A litigant has a better chance in court when represented by a lawyer than when representing themselves. That’s a known fact. For just that reason, a person charged with a crime has a right to a lawyer. A civil litigant does not.
Over the years, many in the legal profession have supported the notion of a civil Gideon, a right to a civil lawyer.
Gideon refers to a 1963 Florida criminal case, Gideon v. Wainwright, in which Gideon was charged with breaking and entering with the intent to commit a misdemeanor, which was a felony. At the time, lawyers were available only to defendants in capital cases. Gideon, who represented himself, lost and was sentenced to 5 years in prison. The US Supreme Court overturned the case, ruling that the Sixth Amendment’s guarantee of counsel is a fundamental due process right.
It’s easy to see why a “civil Gideon” is supported in criminal cases–because someone’s liberty is at stake. Yet other important things, like housing and child custody, are threatened in civil cases. That’s why so many litigants without the means to hire a lawyer represent themselves.
Courts though aren’t enthusiastic about self-representation by non-lawyers.
You’ve heard it before. Self-represented litigants are difficult to deal with. They’re unprepared for court and can be rude. Their numbers are huge and growing. They don’t do a good job of navigating the country’s inscrutable legal system. It goes on, but you get the point. Self-represented litigants are a problem for the legal system.
These statements are very familiar to lawyers and pro se litigants in the United States. However, the insights were gleaned from an article regarding the Canadian legal system, not that of the US. The difference is that in Canada, in May of 2017, the Canadian judiciary did something about it, or at least made a statement.
In Pintea v. Johns, a unanimous decision by Canada’s highest court endorsed principles which state in part that judges “should do whatever is possible to provide a fair and impartial process and prevent an unfair disadvantage to self-represented persons.”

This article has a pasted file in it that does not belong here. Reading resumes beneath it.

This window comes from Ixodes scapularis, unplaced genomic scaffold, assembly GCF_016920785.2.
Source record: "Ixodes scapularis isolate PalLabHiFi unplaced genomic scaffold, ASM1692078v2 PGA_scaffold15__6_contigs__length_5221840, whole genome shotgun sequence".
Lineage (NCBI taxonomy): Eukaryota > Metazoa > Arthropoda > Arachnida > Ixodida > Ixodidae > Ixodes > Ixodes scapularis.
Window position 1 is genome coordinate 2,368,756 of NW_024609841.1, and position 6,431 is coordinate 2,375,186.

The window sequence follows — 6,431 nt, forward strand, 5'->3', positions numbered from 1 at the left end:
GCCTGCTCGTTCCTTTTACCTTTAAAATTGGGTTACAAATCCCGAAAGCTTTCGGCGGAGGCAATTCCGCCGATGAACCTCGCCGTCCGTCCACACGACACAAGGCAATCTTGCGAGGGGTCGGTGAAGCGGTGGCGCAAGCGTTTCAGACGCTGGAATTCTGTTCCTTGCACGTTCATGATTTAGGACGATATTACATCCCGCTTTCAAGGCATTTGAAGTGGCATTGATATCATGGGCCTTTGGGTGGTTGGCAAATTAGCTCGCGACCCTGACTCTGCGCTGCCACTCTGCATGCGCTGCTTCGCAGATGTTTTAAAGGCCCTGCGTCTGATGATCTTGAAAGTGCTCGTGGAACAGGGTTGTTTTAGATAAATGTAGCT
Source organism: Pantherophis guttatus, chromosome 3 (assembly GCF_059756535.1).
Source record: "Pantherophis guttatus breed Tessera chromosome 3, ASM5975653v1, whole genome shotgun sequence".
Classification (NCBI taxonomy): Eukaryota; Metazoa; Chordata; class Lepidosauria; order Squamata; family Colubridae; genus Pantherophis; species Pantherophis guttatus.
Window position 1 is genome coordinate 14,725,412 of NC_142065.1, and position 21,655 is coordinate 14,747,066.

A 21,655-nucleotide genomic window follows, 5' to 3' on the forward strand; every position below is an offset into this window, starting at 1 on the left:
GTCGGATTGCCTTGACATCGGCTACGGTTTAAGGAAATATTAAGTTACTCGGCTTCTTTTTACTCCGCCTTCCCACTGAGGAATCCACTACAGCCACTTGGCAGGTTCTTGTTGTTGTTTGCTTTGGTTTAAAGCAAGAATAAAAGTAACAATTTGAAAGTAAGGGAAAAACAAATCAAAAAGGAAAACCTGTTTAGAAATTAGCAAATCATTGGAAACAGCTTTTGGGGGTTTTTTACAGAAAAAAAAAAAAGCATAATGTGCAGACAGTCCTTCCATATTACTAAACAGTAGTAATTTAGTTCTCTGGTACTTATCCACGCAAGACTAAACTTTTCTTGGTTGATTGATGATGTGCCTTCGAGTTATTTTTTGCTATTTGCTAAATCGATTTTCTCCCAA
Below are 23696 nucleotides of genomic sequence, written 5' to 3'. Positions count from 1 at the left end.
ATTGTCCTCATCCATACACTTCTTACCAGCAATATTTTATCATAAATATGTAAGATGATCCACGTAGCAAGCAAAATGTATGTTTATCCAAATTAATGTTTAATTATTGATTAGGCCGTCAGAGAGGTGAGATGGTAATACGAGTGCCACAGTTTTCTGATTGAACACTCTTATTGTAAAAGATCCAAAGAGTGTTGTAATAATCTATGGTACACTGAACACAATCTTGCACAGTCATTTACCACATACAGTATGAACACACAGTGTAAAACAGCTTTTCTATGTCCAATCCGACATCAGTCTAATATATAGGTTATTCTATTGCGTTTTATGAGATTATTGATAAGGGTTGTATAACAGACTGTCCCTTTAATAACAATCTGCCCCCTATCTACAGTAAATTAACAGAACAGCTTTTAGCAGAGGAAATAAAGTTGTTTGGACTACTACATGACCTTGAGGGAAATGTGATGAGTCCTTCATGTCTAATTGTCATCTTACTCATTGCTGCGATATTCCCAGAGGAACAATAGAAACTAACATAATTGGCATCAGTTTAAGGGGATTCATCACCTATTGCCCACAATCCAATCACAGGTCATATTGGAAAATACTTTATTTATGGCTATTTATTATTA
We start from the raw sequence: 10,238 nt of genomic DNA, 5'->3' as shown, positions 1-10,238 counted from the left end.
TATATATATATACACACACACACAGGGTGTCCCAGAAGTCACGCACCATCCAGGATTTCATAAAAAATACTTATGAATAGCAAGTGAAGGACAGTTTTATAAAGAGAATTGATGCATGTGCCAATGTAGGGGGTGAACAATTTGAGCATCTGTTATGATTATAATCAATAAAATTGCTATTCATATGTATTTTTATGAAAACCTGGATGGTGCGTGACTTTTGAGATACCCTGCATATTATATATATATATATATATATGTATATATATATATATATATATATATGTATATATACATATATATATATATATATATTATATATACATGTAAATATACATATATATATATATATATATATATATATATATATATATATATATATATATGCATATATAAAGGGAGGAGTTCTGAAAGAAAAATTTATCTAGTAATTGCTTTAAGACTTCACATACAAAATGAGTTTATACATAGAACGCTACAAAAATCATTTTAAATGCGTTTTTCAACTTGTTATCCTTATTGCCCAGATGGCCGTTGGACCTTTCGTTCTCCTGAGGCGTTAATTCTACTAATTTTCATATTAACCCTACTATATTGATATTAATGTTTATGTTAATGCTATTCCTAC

Is this a civil Gideon? No. It falls short of the goals espoused by proponents of a civil Gideon. There is no right to civil legal counsel in Canada, but the decision opens the door for other more effective means of justice for self-represented litigants.
Yet, the all-or-nothing approach whereby every low income litigant has an attorney has its disadvantages. An article, published by the American Enterprise Institute, listed three main points regarding a right to legal counsel for civil litigants.
A Civil Gideon Would Be Expensive and Wasteful. Hiring lawyers for every indigent unrepresented criminal litigant vastly increased the expense of prosecution, including the number of attorneys hired and multiple appeals. In civil cases, the legal system is expected to respond similarly.
A Civil Gideon Would Increase the Demand for Lawyers. If the costs to obtain a lawyer are lowered, there will be a greater demand for them. Attorneys will take on more meritless cases, further clogging the court system.
Real Innocence May Be Lost With the Implementation of A Civil Gideon. Because of a predicted vast increase in meritless cases, parties with meritorious cases will have a more difficult time distinguishing theirs from the rest.
Whether true or not, these are big hurdles in a money-focused society like the U.S.
To some degree, states already provide assistance for low income people representing themselves. In New York, thirty-seven percent of low income civil litigants receive legal assistance. What happens though to
- civil litigants who can’t afford a lawyer but aren’t considered low income,
- those who lose in court before they can gain access to a free attorney,
- the other fifty-three percent of low-income people who give up waiting for a lawyer, or even
- people who can’t get help from relatives and friends for fear of running afoul of laws regarding the unlicensed practice of law?
The notion of a free lawyer for civil cases sounds good, and there are people that truly need it. Others, however, might simply need guidance or a lawyer to pop in on a one-time basis and write a difficult brief or speak at a hearing. In short, there should be a way to make self-representation less difficult.
Lawyers make a big difference in the success and fairness of a court case. It’s time that the judiciary gives self-represented litigants the tools to close the gap. Whether that begins with a supporting set of principles, as exemplified by Canada’s highest court, or comes in the form of technology or a civil Gideon, just get ‘er done.